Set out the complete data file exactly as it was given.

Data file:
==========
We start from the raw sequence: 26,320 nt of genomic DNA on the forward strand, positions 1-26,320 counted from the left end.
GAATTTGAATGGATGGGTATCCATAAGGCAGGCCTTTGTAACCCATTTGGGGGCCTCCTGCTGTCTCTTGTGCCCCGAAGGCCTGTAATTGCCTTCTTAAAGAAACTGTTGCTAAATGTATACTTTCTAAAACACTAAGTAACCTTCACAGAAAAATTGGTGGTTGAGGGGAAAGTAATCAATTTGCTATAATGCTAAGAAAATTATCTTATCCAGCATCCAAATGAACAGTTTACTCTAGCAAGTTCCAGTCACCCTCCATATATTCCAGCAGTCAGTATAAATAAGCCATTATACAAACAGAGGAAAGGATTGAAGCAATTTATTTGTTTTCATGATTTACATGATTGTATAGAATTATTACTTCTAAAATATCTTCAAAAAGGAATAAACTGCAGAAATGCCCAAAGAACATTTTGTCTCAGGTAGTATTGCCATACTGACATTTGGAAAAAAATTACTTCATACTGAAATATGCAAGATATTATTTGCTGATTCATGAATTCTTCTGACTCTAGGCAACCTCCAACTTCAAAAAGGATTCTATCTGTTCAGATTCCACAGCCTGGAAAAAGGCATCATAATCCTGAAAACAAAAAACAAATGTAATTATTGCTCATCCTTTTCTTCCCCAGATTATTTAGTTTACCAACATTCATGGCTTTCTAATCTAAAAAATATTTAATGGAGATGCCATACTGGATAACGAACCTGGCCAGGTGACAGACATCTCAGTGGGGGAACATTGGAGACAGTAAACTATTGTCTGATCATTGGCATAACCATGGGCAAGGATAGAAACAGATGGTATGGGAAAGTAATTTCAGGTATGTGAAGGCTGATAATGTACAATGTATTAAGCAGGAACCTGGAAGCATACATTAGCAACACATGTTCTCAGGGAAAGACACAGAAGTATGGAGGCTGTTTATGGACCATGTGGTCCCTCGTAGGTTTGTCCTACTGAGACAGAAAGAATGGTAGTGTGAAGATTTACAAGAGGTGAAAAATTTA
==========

We start from the raw sequence: 26,320 nt of genomic DNA on the forward strand, positions 1-26,320 counted from the left end.
GAATTTGAATGGATGGGTATCCATAAGGCAGGCCTTTGTAACCCATTTGGGGGCCTCCTGCTGTCTCTTGTGCCCCGAAGGCCTGTAATTGCCTTCTTAAAGAAACTGTTGCTAAATGTATACTTTCTAAAACACTAAGTAACCTTCACAGAAAAATTGGTGGTTGAGGGGAAAGTAATCAATTTGCTATAATGCTAAGAAAATTATCTTATCCAGCATCCAAATGAACAGTTTACTCTAGCAAGTTCCAGTCACCCTCCATATATTCCAGCAGTCAGTATAAATAAGCCATTATACAAACAGAGGAAAGGATTGAAGCAATTTATTTGTTTTCATGATTTACATGATTGTATAGAATTATTACTTCTAAAATATCTTCAAAAAGGAATAAACTGCAGAAATGCCCAAAGAACATTTTGTCTCAGGTAGTATTGCCATACTGACATTTGGAAAAAAATTACTTCATACTGAAATATGCAAGATATTATTTGCTGATTCATGAATTCTTCTGACTCTAGGCAACCTCCAACTTCAAAAAGGATTCTATCTGTTCAGATTCCACAGCCTGGAAAAAGGCATCATAATCCTGAAAACAAAAAACAAATGTAATTATTGCTCATCCTTTTCTTCCCCAGATTATTTAGTTTACCAACATTCATGGCTTTCTAATCTAAAAAATATTTAATGGAGATGCCATACTGGATAACGAACCTGGCCAGGTGACAGACATCTCAGTGGGGGAACATTGGAGACAGTAAACTATTGTCTGATCATTGGCATAACCATGGGCAAGGATAGAAACAGATGGTATGGGAAAGTAATTTCAGGTATGTGAAGGCTGATAATGTACAATGTATTAAGCAGGAACCTGGAAGCATACATTAGCAACACATGTTCTCAGGGAAAGACACAGAAGTATGGAGGCTGTTTATGGACCATGTGGTCCCTCGTAGGTTTGTCCTACTGAGACAGAAAGAATGGTAGTGTGAAGATTTACAAGAGGTGAAAAATTTA